Research indicates that acupuncture for chronic post-nasal drip is both safe and highly effective. In one clinical trial, 85 patients with chronic rhinitis (nasal congestion usually accompanied by post-nasal drip) received two courses of acupuncture treatments. Each course consisted of fifteen sessions at the rate of one treatment per day. The study reported an effective treatment rate of 96.5%, with 61 patients obtaining complete recovery, 21 showing a marked improvement, and only 3 reporting no effect. A two-year follow-up confirmed the long-lasting effects of acupuncture for post-nasal drip. Acupuncture has a proven effect on clearing congestion from the lungs. In one randomized controlled trial, ninety patients with acute exacerbation chronic obstructive pulmonary disease were randomly assigned to either a western medicine group, a warm acupuncture group, or a sham acupuncture group. Using acupuncture points for post-nasal drip, including ST-40, the study showed a significant improvement in the warm acupuncture group. There was no significant difference between those treated with sham acupuncture or with western medicine. Other clinical studies have shown the effectiveness of acupuncture in relieving nasal congestion. An experimental study investigated whether the effects of acupuncture treatment could be measured as an increase in nasal airflow (NAF), following the “wind” disease theory of alternative medicine. Twenty-four patients with a history of nasal congestion were asked to score the severity of their condition on a Visual Analog Scale (VAS). At the same time, NAS was measured using active anterior rhinomanometry. Those patients treated with specific acupoints showed highly significant improvements in VAS and NAF.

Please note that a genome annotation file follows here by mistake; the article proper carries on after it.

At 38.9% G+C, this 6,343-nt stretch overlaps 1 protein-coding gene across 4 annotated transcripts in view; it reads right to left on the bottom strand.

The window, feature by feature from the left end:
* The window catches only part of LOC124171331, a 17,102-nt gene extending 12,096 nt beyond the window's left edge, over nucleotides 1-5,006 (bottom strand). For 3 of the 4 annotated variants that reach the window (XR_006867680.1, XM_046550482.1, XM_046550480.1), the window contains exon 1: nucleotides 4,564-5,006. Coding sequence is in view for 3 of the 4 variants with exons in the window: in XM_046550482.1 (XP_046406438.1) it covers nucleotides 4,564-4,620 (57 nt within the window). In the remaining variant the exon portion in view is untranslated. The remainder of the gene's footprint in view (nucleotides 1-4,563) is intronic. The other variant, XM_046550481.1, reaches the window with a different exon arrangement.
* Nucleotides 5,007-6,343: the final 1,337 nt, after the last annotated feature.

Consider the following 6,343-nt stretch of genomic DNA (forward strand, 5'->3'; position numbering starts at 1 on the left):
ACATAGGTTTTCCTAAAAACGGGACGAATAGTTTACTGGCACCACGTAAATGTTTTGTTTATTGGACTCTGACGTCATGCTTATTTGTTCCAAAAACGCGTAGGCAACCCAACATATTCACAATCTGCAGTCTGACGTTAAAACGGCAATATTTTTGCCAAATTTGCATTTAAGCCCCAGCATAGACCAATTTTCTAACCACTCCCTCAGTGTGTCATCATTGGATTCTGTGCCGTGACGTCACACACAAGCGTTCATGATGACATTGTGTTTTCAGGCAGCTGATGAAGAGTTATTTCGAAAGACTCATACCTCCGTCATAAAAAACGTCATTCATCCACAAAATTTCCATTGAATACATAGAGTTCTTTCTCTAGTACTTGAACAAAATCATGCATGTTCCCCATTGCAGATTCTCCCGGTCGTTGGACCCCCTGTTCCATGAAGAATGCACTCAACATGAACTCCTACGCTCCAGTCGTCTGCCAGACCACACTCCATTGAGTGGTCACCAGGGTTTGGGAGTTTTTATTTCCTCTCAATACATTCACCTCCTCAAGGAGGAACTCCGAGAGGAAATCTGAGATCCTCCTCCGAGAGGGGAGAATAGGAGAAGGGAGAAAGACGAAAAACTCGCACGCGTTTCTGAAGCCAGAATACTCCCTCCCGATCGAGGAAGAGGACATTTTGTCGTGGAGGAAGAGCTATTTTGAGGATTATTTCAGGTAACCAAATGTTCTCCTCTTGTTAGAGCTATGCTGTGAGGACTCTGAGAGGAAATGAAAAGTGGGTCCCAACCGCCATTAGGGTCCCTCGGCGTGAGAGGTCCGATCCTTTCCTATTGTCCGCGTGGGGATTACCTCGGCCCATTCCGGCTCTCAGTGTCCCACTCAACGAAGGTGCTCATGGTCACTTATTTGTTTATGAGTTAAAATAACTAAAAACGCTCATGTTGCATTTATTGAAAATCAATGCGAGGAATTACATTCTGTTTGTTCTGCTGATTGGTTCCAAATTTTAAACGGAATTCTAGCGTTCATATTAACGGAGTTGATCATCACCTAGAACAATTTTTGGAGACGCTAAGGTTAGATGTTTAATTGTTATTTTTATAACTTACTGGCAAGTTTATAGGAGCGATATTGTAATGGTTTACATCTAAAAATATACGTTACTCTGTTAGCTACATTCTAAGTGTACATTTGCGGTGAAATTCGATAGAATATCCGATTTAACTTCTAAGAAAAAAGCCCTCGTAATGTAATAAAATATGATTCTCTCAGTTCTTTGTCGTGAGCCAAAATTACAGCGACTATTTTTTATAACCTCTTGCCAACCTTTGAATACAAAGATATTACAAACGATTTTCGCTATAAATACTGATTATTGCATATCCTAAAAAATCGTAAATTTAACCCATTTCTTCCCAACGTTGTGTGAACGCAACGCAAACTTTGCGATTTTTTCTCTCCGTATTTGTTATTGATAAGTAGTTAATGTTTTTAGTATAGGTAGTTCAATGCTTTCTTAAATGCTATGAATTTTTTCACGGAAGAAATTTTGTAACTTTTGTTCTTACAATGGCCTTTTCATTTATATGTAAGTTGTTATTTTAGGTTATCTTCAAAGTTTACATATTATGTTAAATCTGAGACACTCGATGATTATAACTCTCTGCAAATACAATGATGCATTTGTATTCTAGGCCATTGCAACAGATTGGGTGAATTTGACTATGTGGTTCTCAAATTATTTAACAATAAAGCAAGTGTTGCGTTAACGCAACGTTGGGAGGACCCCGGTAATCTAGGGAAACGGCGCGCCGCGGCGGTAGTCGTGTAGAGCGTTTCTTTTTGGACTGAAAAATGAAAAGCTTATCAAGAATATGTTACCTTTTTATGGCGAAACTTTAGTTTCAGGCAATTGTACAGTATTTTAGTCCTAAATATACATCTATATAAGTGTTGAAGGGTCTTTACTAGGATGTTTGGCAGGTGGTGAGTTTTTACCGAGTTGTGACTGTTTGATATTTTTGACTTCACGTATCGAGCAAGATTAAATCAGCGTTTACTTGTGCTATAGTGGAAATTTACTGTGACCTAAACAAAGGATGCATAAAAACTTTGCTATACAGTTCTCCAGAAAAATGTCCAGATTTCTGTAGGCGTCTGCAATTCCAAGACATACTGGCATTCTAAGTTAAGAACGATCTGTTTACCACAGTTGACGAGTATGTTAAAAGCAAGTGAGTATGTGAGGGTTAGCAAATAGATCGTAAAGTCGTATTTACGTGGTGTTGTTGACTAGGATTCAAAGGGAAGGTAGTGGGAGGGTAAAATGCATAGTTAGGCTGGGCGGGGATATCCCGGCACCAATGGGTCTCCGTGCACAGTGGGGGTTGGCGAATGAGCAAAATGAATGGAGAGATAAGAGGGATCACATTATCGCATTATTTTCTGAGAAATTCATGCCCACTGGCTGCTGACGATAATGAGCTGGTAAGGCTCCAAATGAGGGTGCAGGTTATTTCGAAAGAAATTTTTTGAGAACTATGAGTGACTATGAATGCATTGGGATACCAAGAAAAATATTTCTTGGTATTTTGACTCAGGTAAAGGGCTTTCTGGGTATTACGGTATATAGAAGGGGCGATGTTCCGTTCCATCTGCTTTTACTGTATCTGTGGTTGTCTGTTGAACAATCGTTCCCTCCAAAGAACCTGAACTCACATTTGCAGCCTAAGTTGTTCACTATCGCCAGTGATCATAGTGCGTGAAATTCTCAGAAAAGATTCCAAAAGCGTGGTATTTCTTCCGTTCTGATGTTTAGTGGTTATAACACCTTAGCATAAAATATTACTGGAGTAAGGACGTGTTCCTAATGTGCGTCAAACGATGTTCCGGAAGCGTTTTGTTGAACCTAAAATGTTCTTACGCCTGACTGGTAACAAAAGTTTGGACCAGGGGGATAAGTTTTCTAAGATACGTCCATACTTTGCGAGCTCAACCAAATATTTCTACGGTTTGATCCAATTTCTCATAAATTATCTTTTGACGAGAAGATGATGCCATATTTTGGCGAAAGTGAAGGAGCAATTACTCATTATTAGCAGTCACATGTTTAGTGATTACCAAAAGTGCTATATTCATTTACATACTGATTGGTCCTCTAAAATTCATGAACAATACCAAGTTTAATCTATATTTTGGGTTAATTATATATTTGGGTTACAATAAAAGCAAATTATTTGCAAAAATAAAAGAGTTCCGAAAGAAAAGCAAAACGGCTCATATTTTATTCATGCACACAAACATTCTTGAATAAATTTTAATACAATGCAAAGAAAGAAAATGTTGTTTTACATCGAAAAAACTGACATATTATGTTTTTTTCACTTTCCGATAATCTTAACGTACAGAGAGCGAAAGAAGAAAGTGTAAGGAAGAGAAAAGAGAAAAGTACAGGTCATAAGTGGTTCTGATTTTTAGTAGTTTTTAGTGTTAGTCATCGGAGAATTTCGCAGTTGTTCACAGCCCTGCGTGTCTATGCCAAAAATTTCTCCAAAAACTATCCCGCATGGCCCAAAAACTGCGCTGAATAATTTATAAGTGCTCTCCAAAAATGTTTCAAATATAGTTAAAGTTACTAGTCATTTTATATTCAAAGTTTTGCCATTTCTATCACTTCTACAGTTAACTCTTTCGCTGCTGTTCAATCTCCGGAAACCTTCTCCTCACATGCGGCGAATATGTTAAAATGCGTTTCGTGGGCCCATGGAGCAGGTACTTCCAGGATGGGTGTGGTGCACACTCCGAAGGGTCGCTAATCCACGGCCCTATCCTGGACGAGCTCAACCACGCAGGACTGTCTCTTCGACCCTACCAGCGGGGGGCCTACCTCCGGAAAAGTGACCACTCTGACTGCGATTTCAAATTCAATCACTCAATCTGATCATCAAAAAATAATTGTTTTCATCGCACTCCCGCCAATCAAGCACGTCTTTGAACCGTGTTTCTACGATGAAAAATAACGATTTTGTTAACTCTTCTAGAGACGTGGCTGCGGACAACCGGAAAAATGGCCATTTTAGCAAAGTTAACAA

What Are The Best Pressure Points To Relieve Post-nasal Drip?

Acupoint: EM-7 (Other Names: Bi Tong)

EM-7 is an effective acupuncture point for various nasal symptoms, including runny nose, sneezing, and congestion. The Bi Tong, as it is known in Chinese, is one of the primary acupoints used in acupressure for sinus inflammation. Stimulate EM-7 for fast and effective relief from post-nasal drip. This acupoint is located at the top of the nasolabial groove on both sides of the nose. To activate Bi Tong, apply gentle pressure on the acupoint with your index fingers.

Acupoint: LI-11 (Other Names: Large Intestine-11/Qu Chi/Pool at the Crook)

This acupoint on the large intestine meridian helps to regulate gastrointestinal function and bring the hormones into balance. Stimulating LI-11 may release the build-up of phlegm and mucus, making this a useful point in acupuncture for post-nasal drip. Regarded as among the best acupressure points for cold hands and feet, activating the Qu Chi promotes blood flow to the extremities and relieves stiffness in the arms and shoulders.

To locate LI-11, first, flex your arm. The acupoint is found on the lateral end of the transverse cubital crease.

You can activate the Qu Chi by pinching this point between the thumb and the fingers and squeezing the muscle. Keep the wrist relaxed during this movement and repeat multiple times on both the left and right arms.

Acupoint: LI-4 (Other Names: Large Intestine-4/He Gu/Joining Valley)

He Gu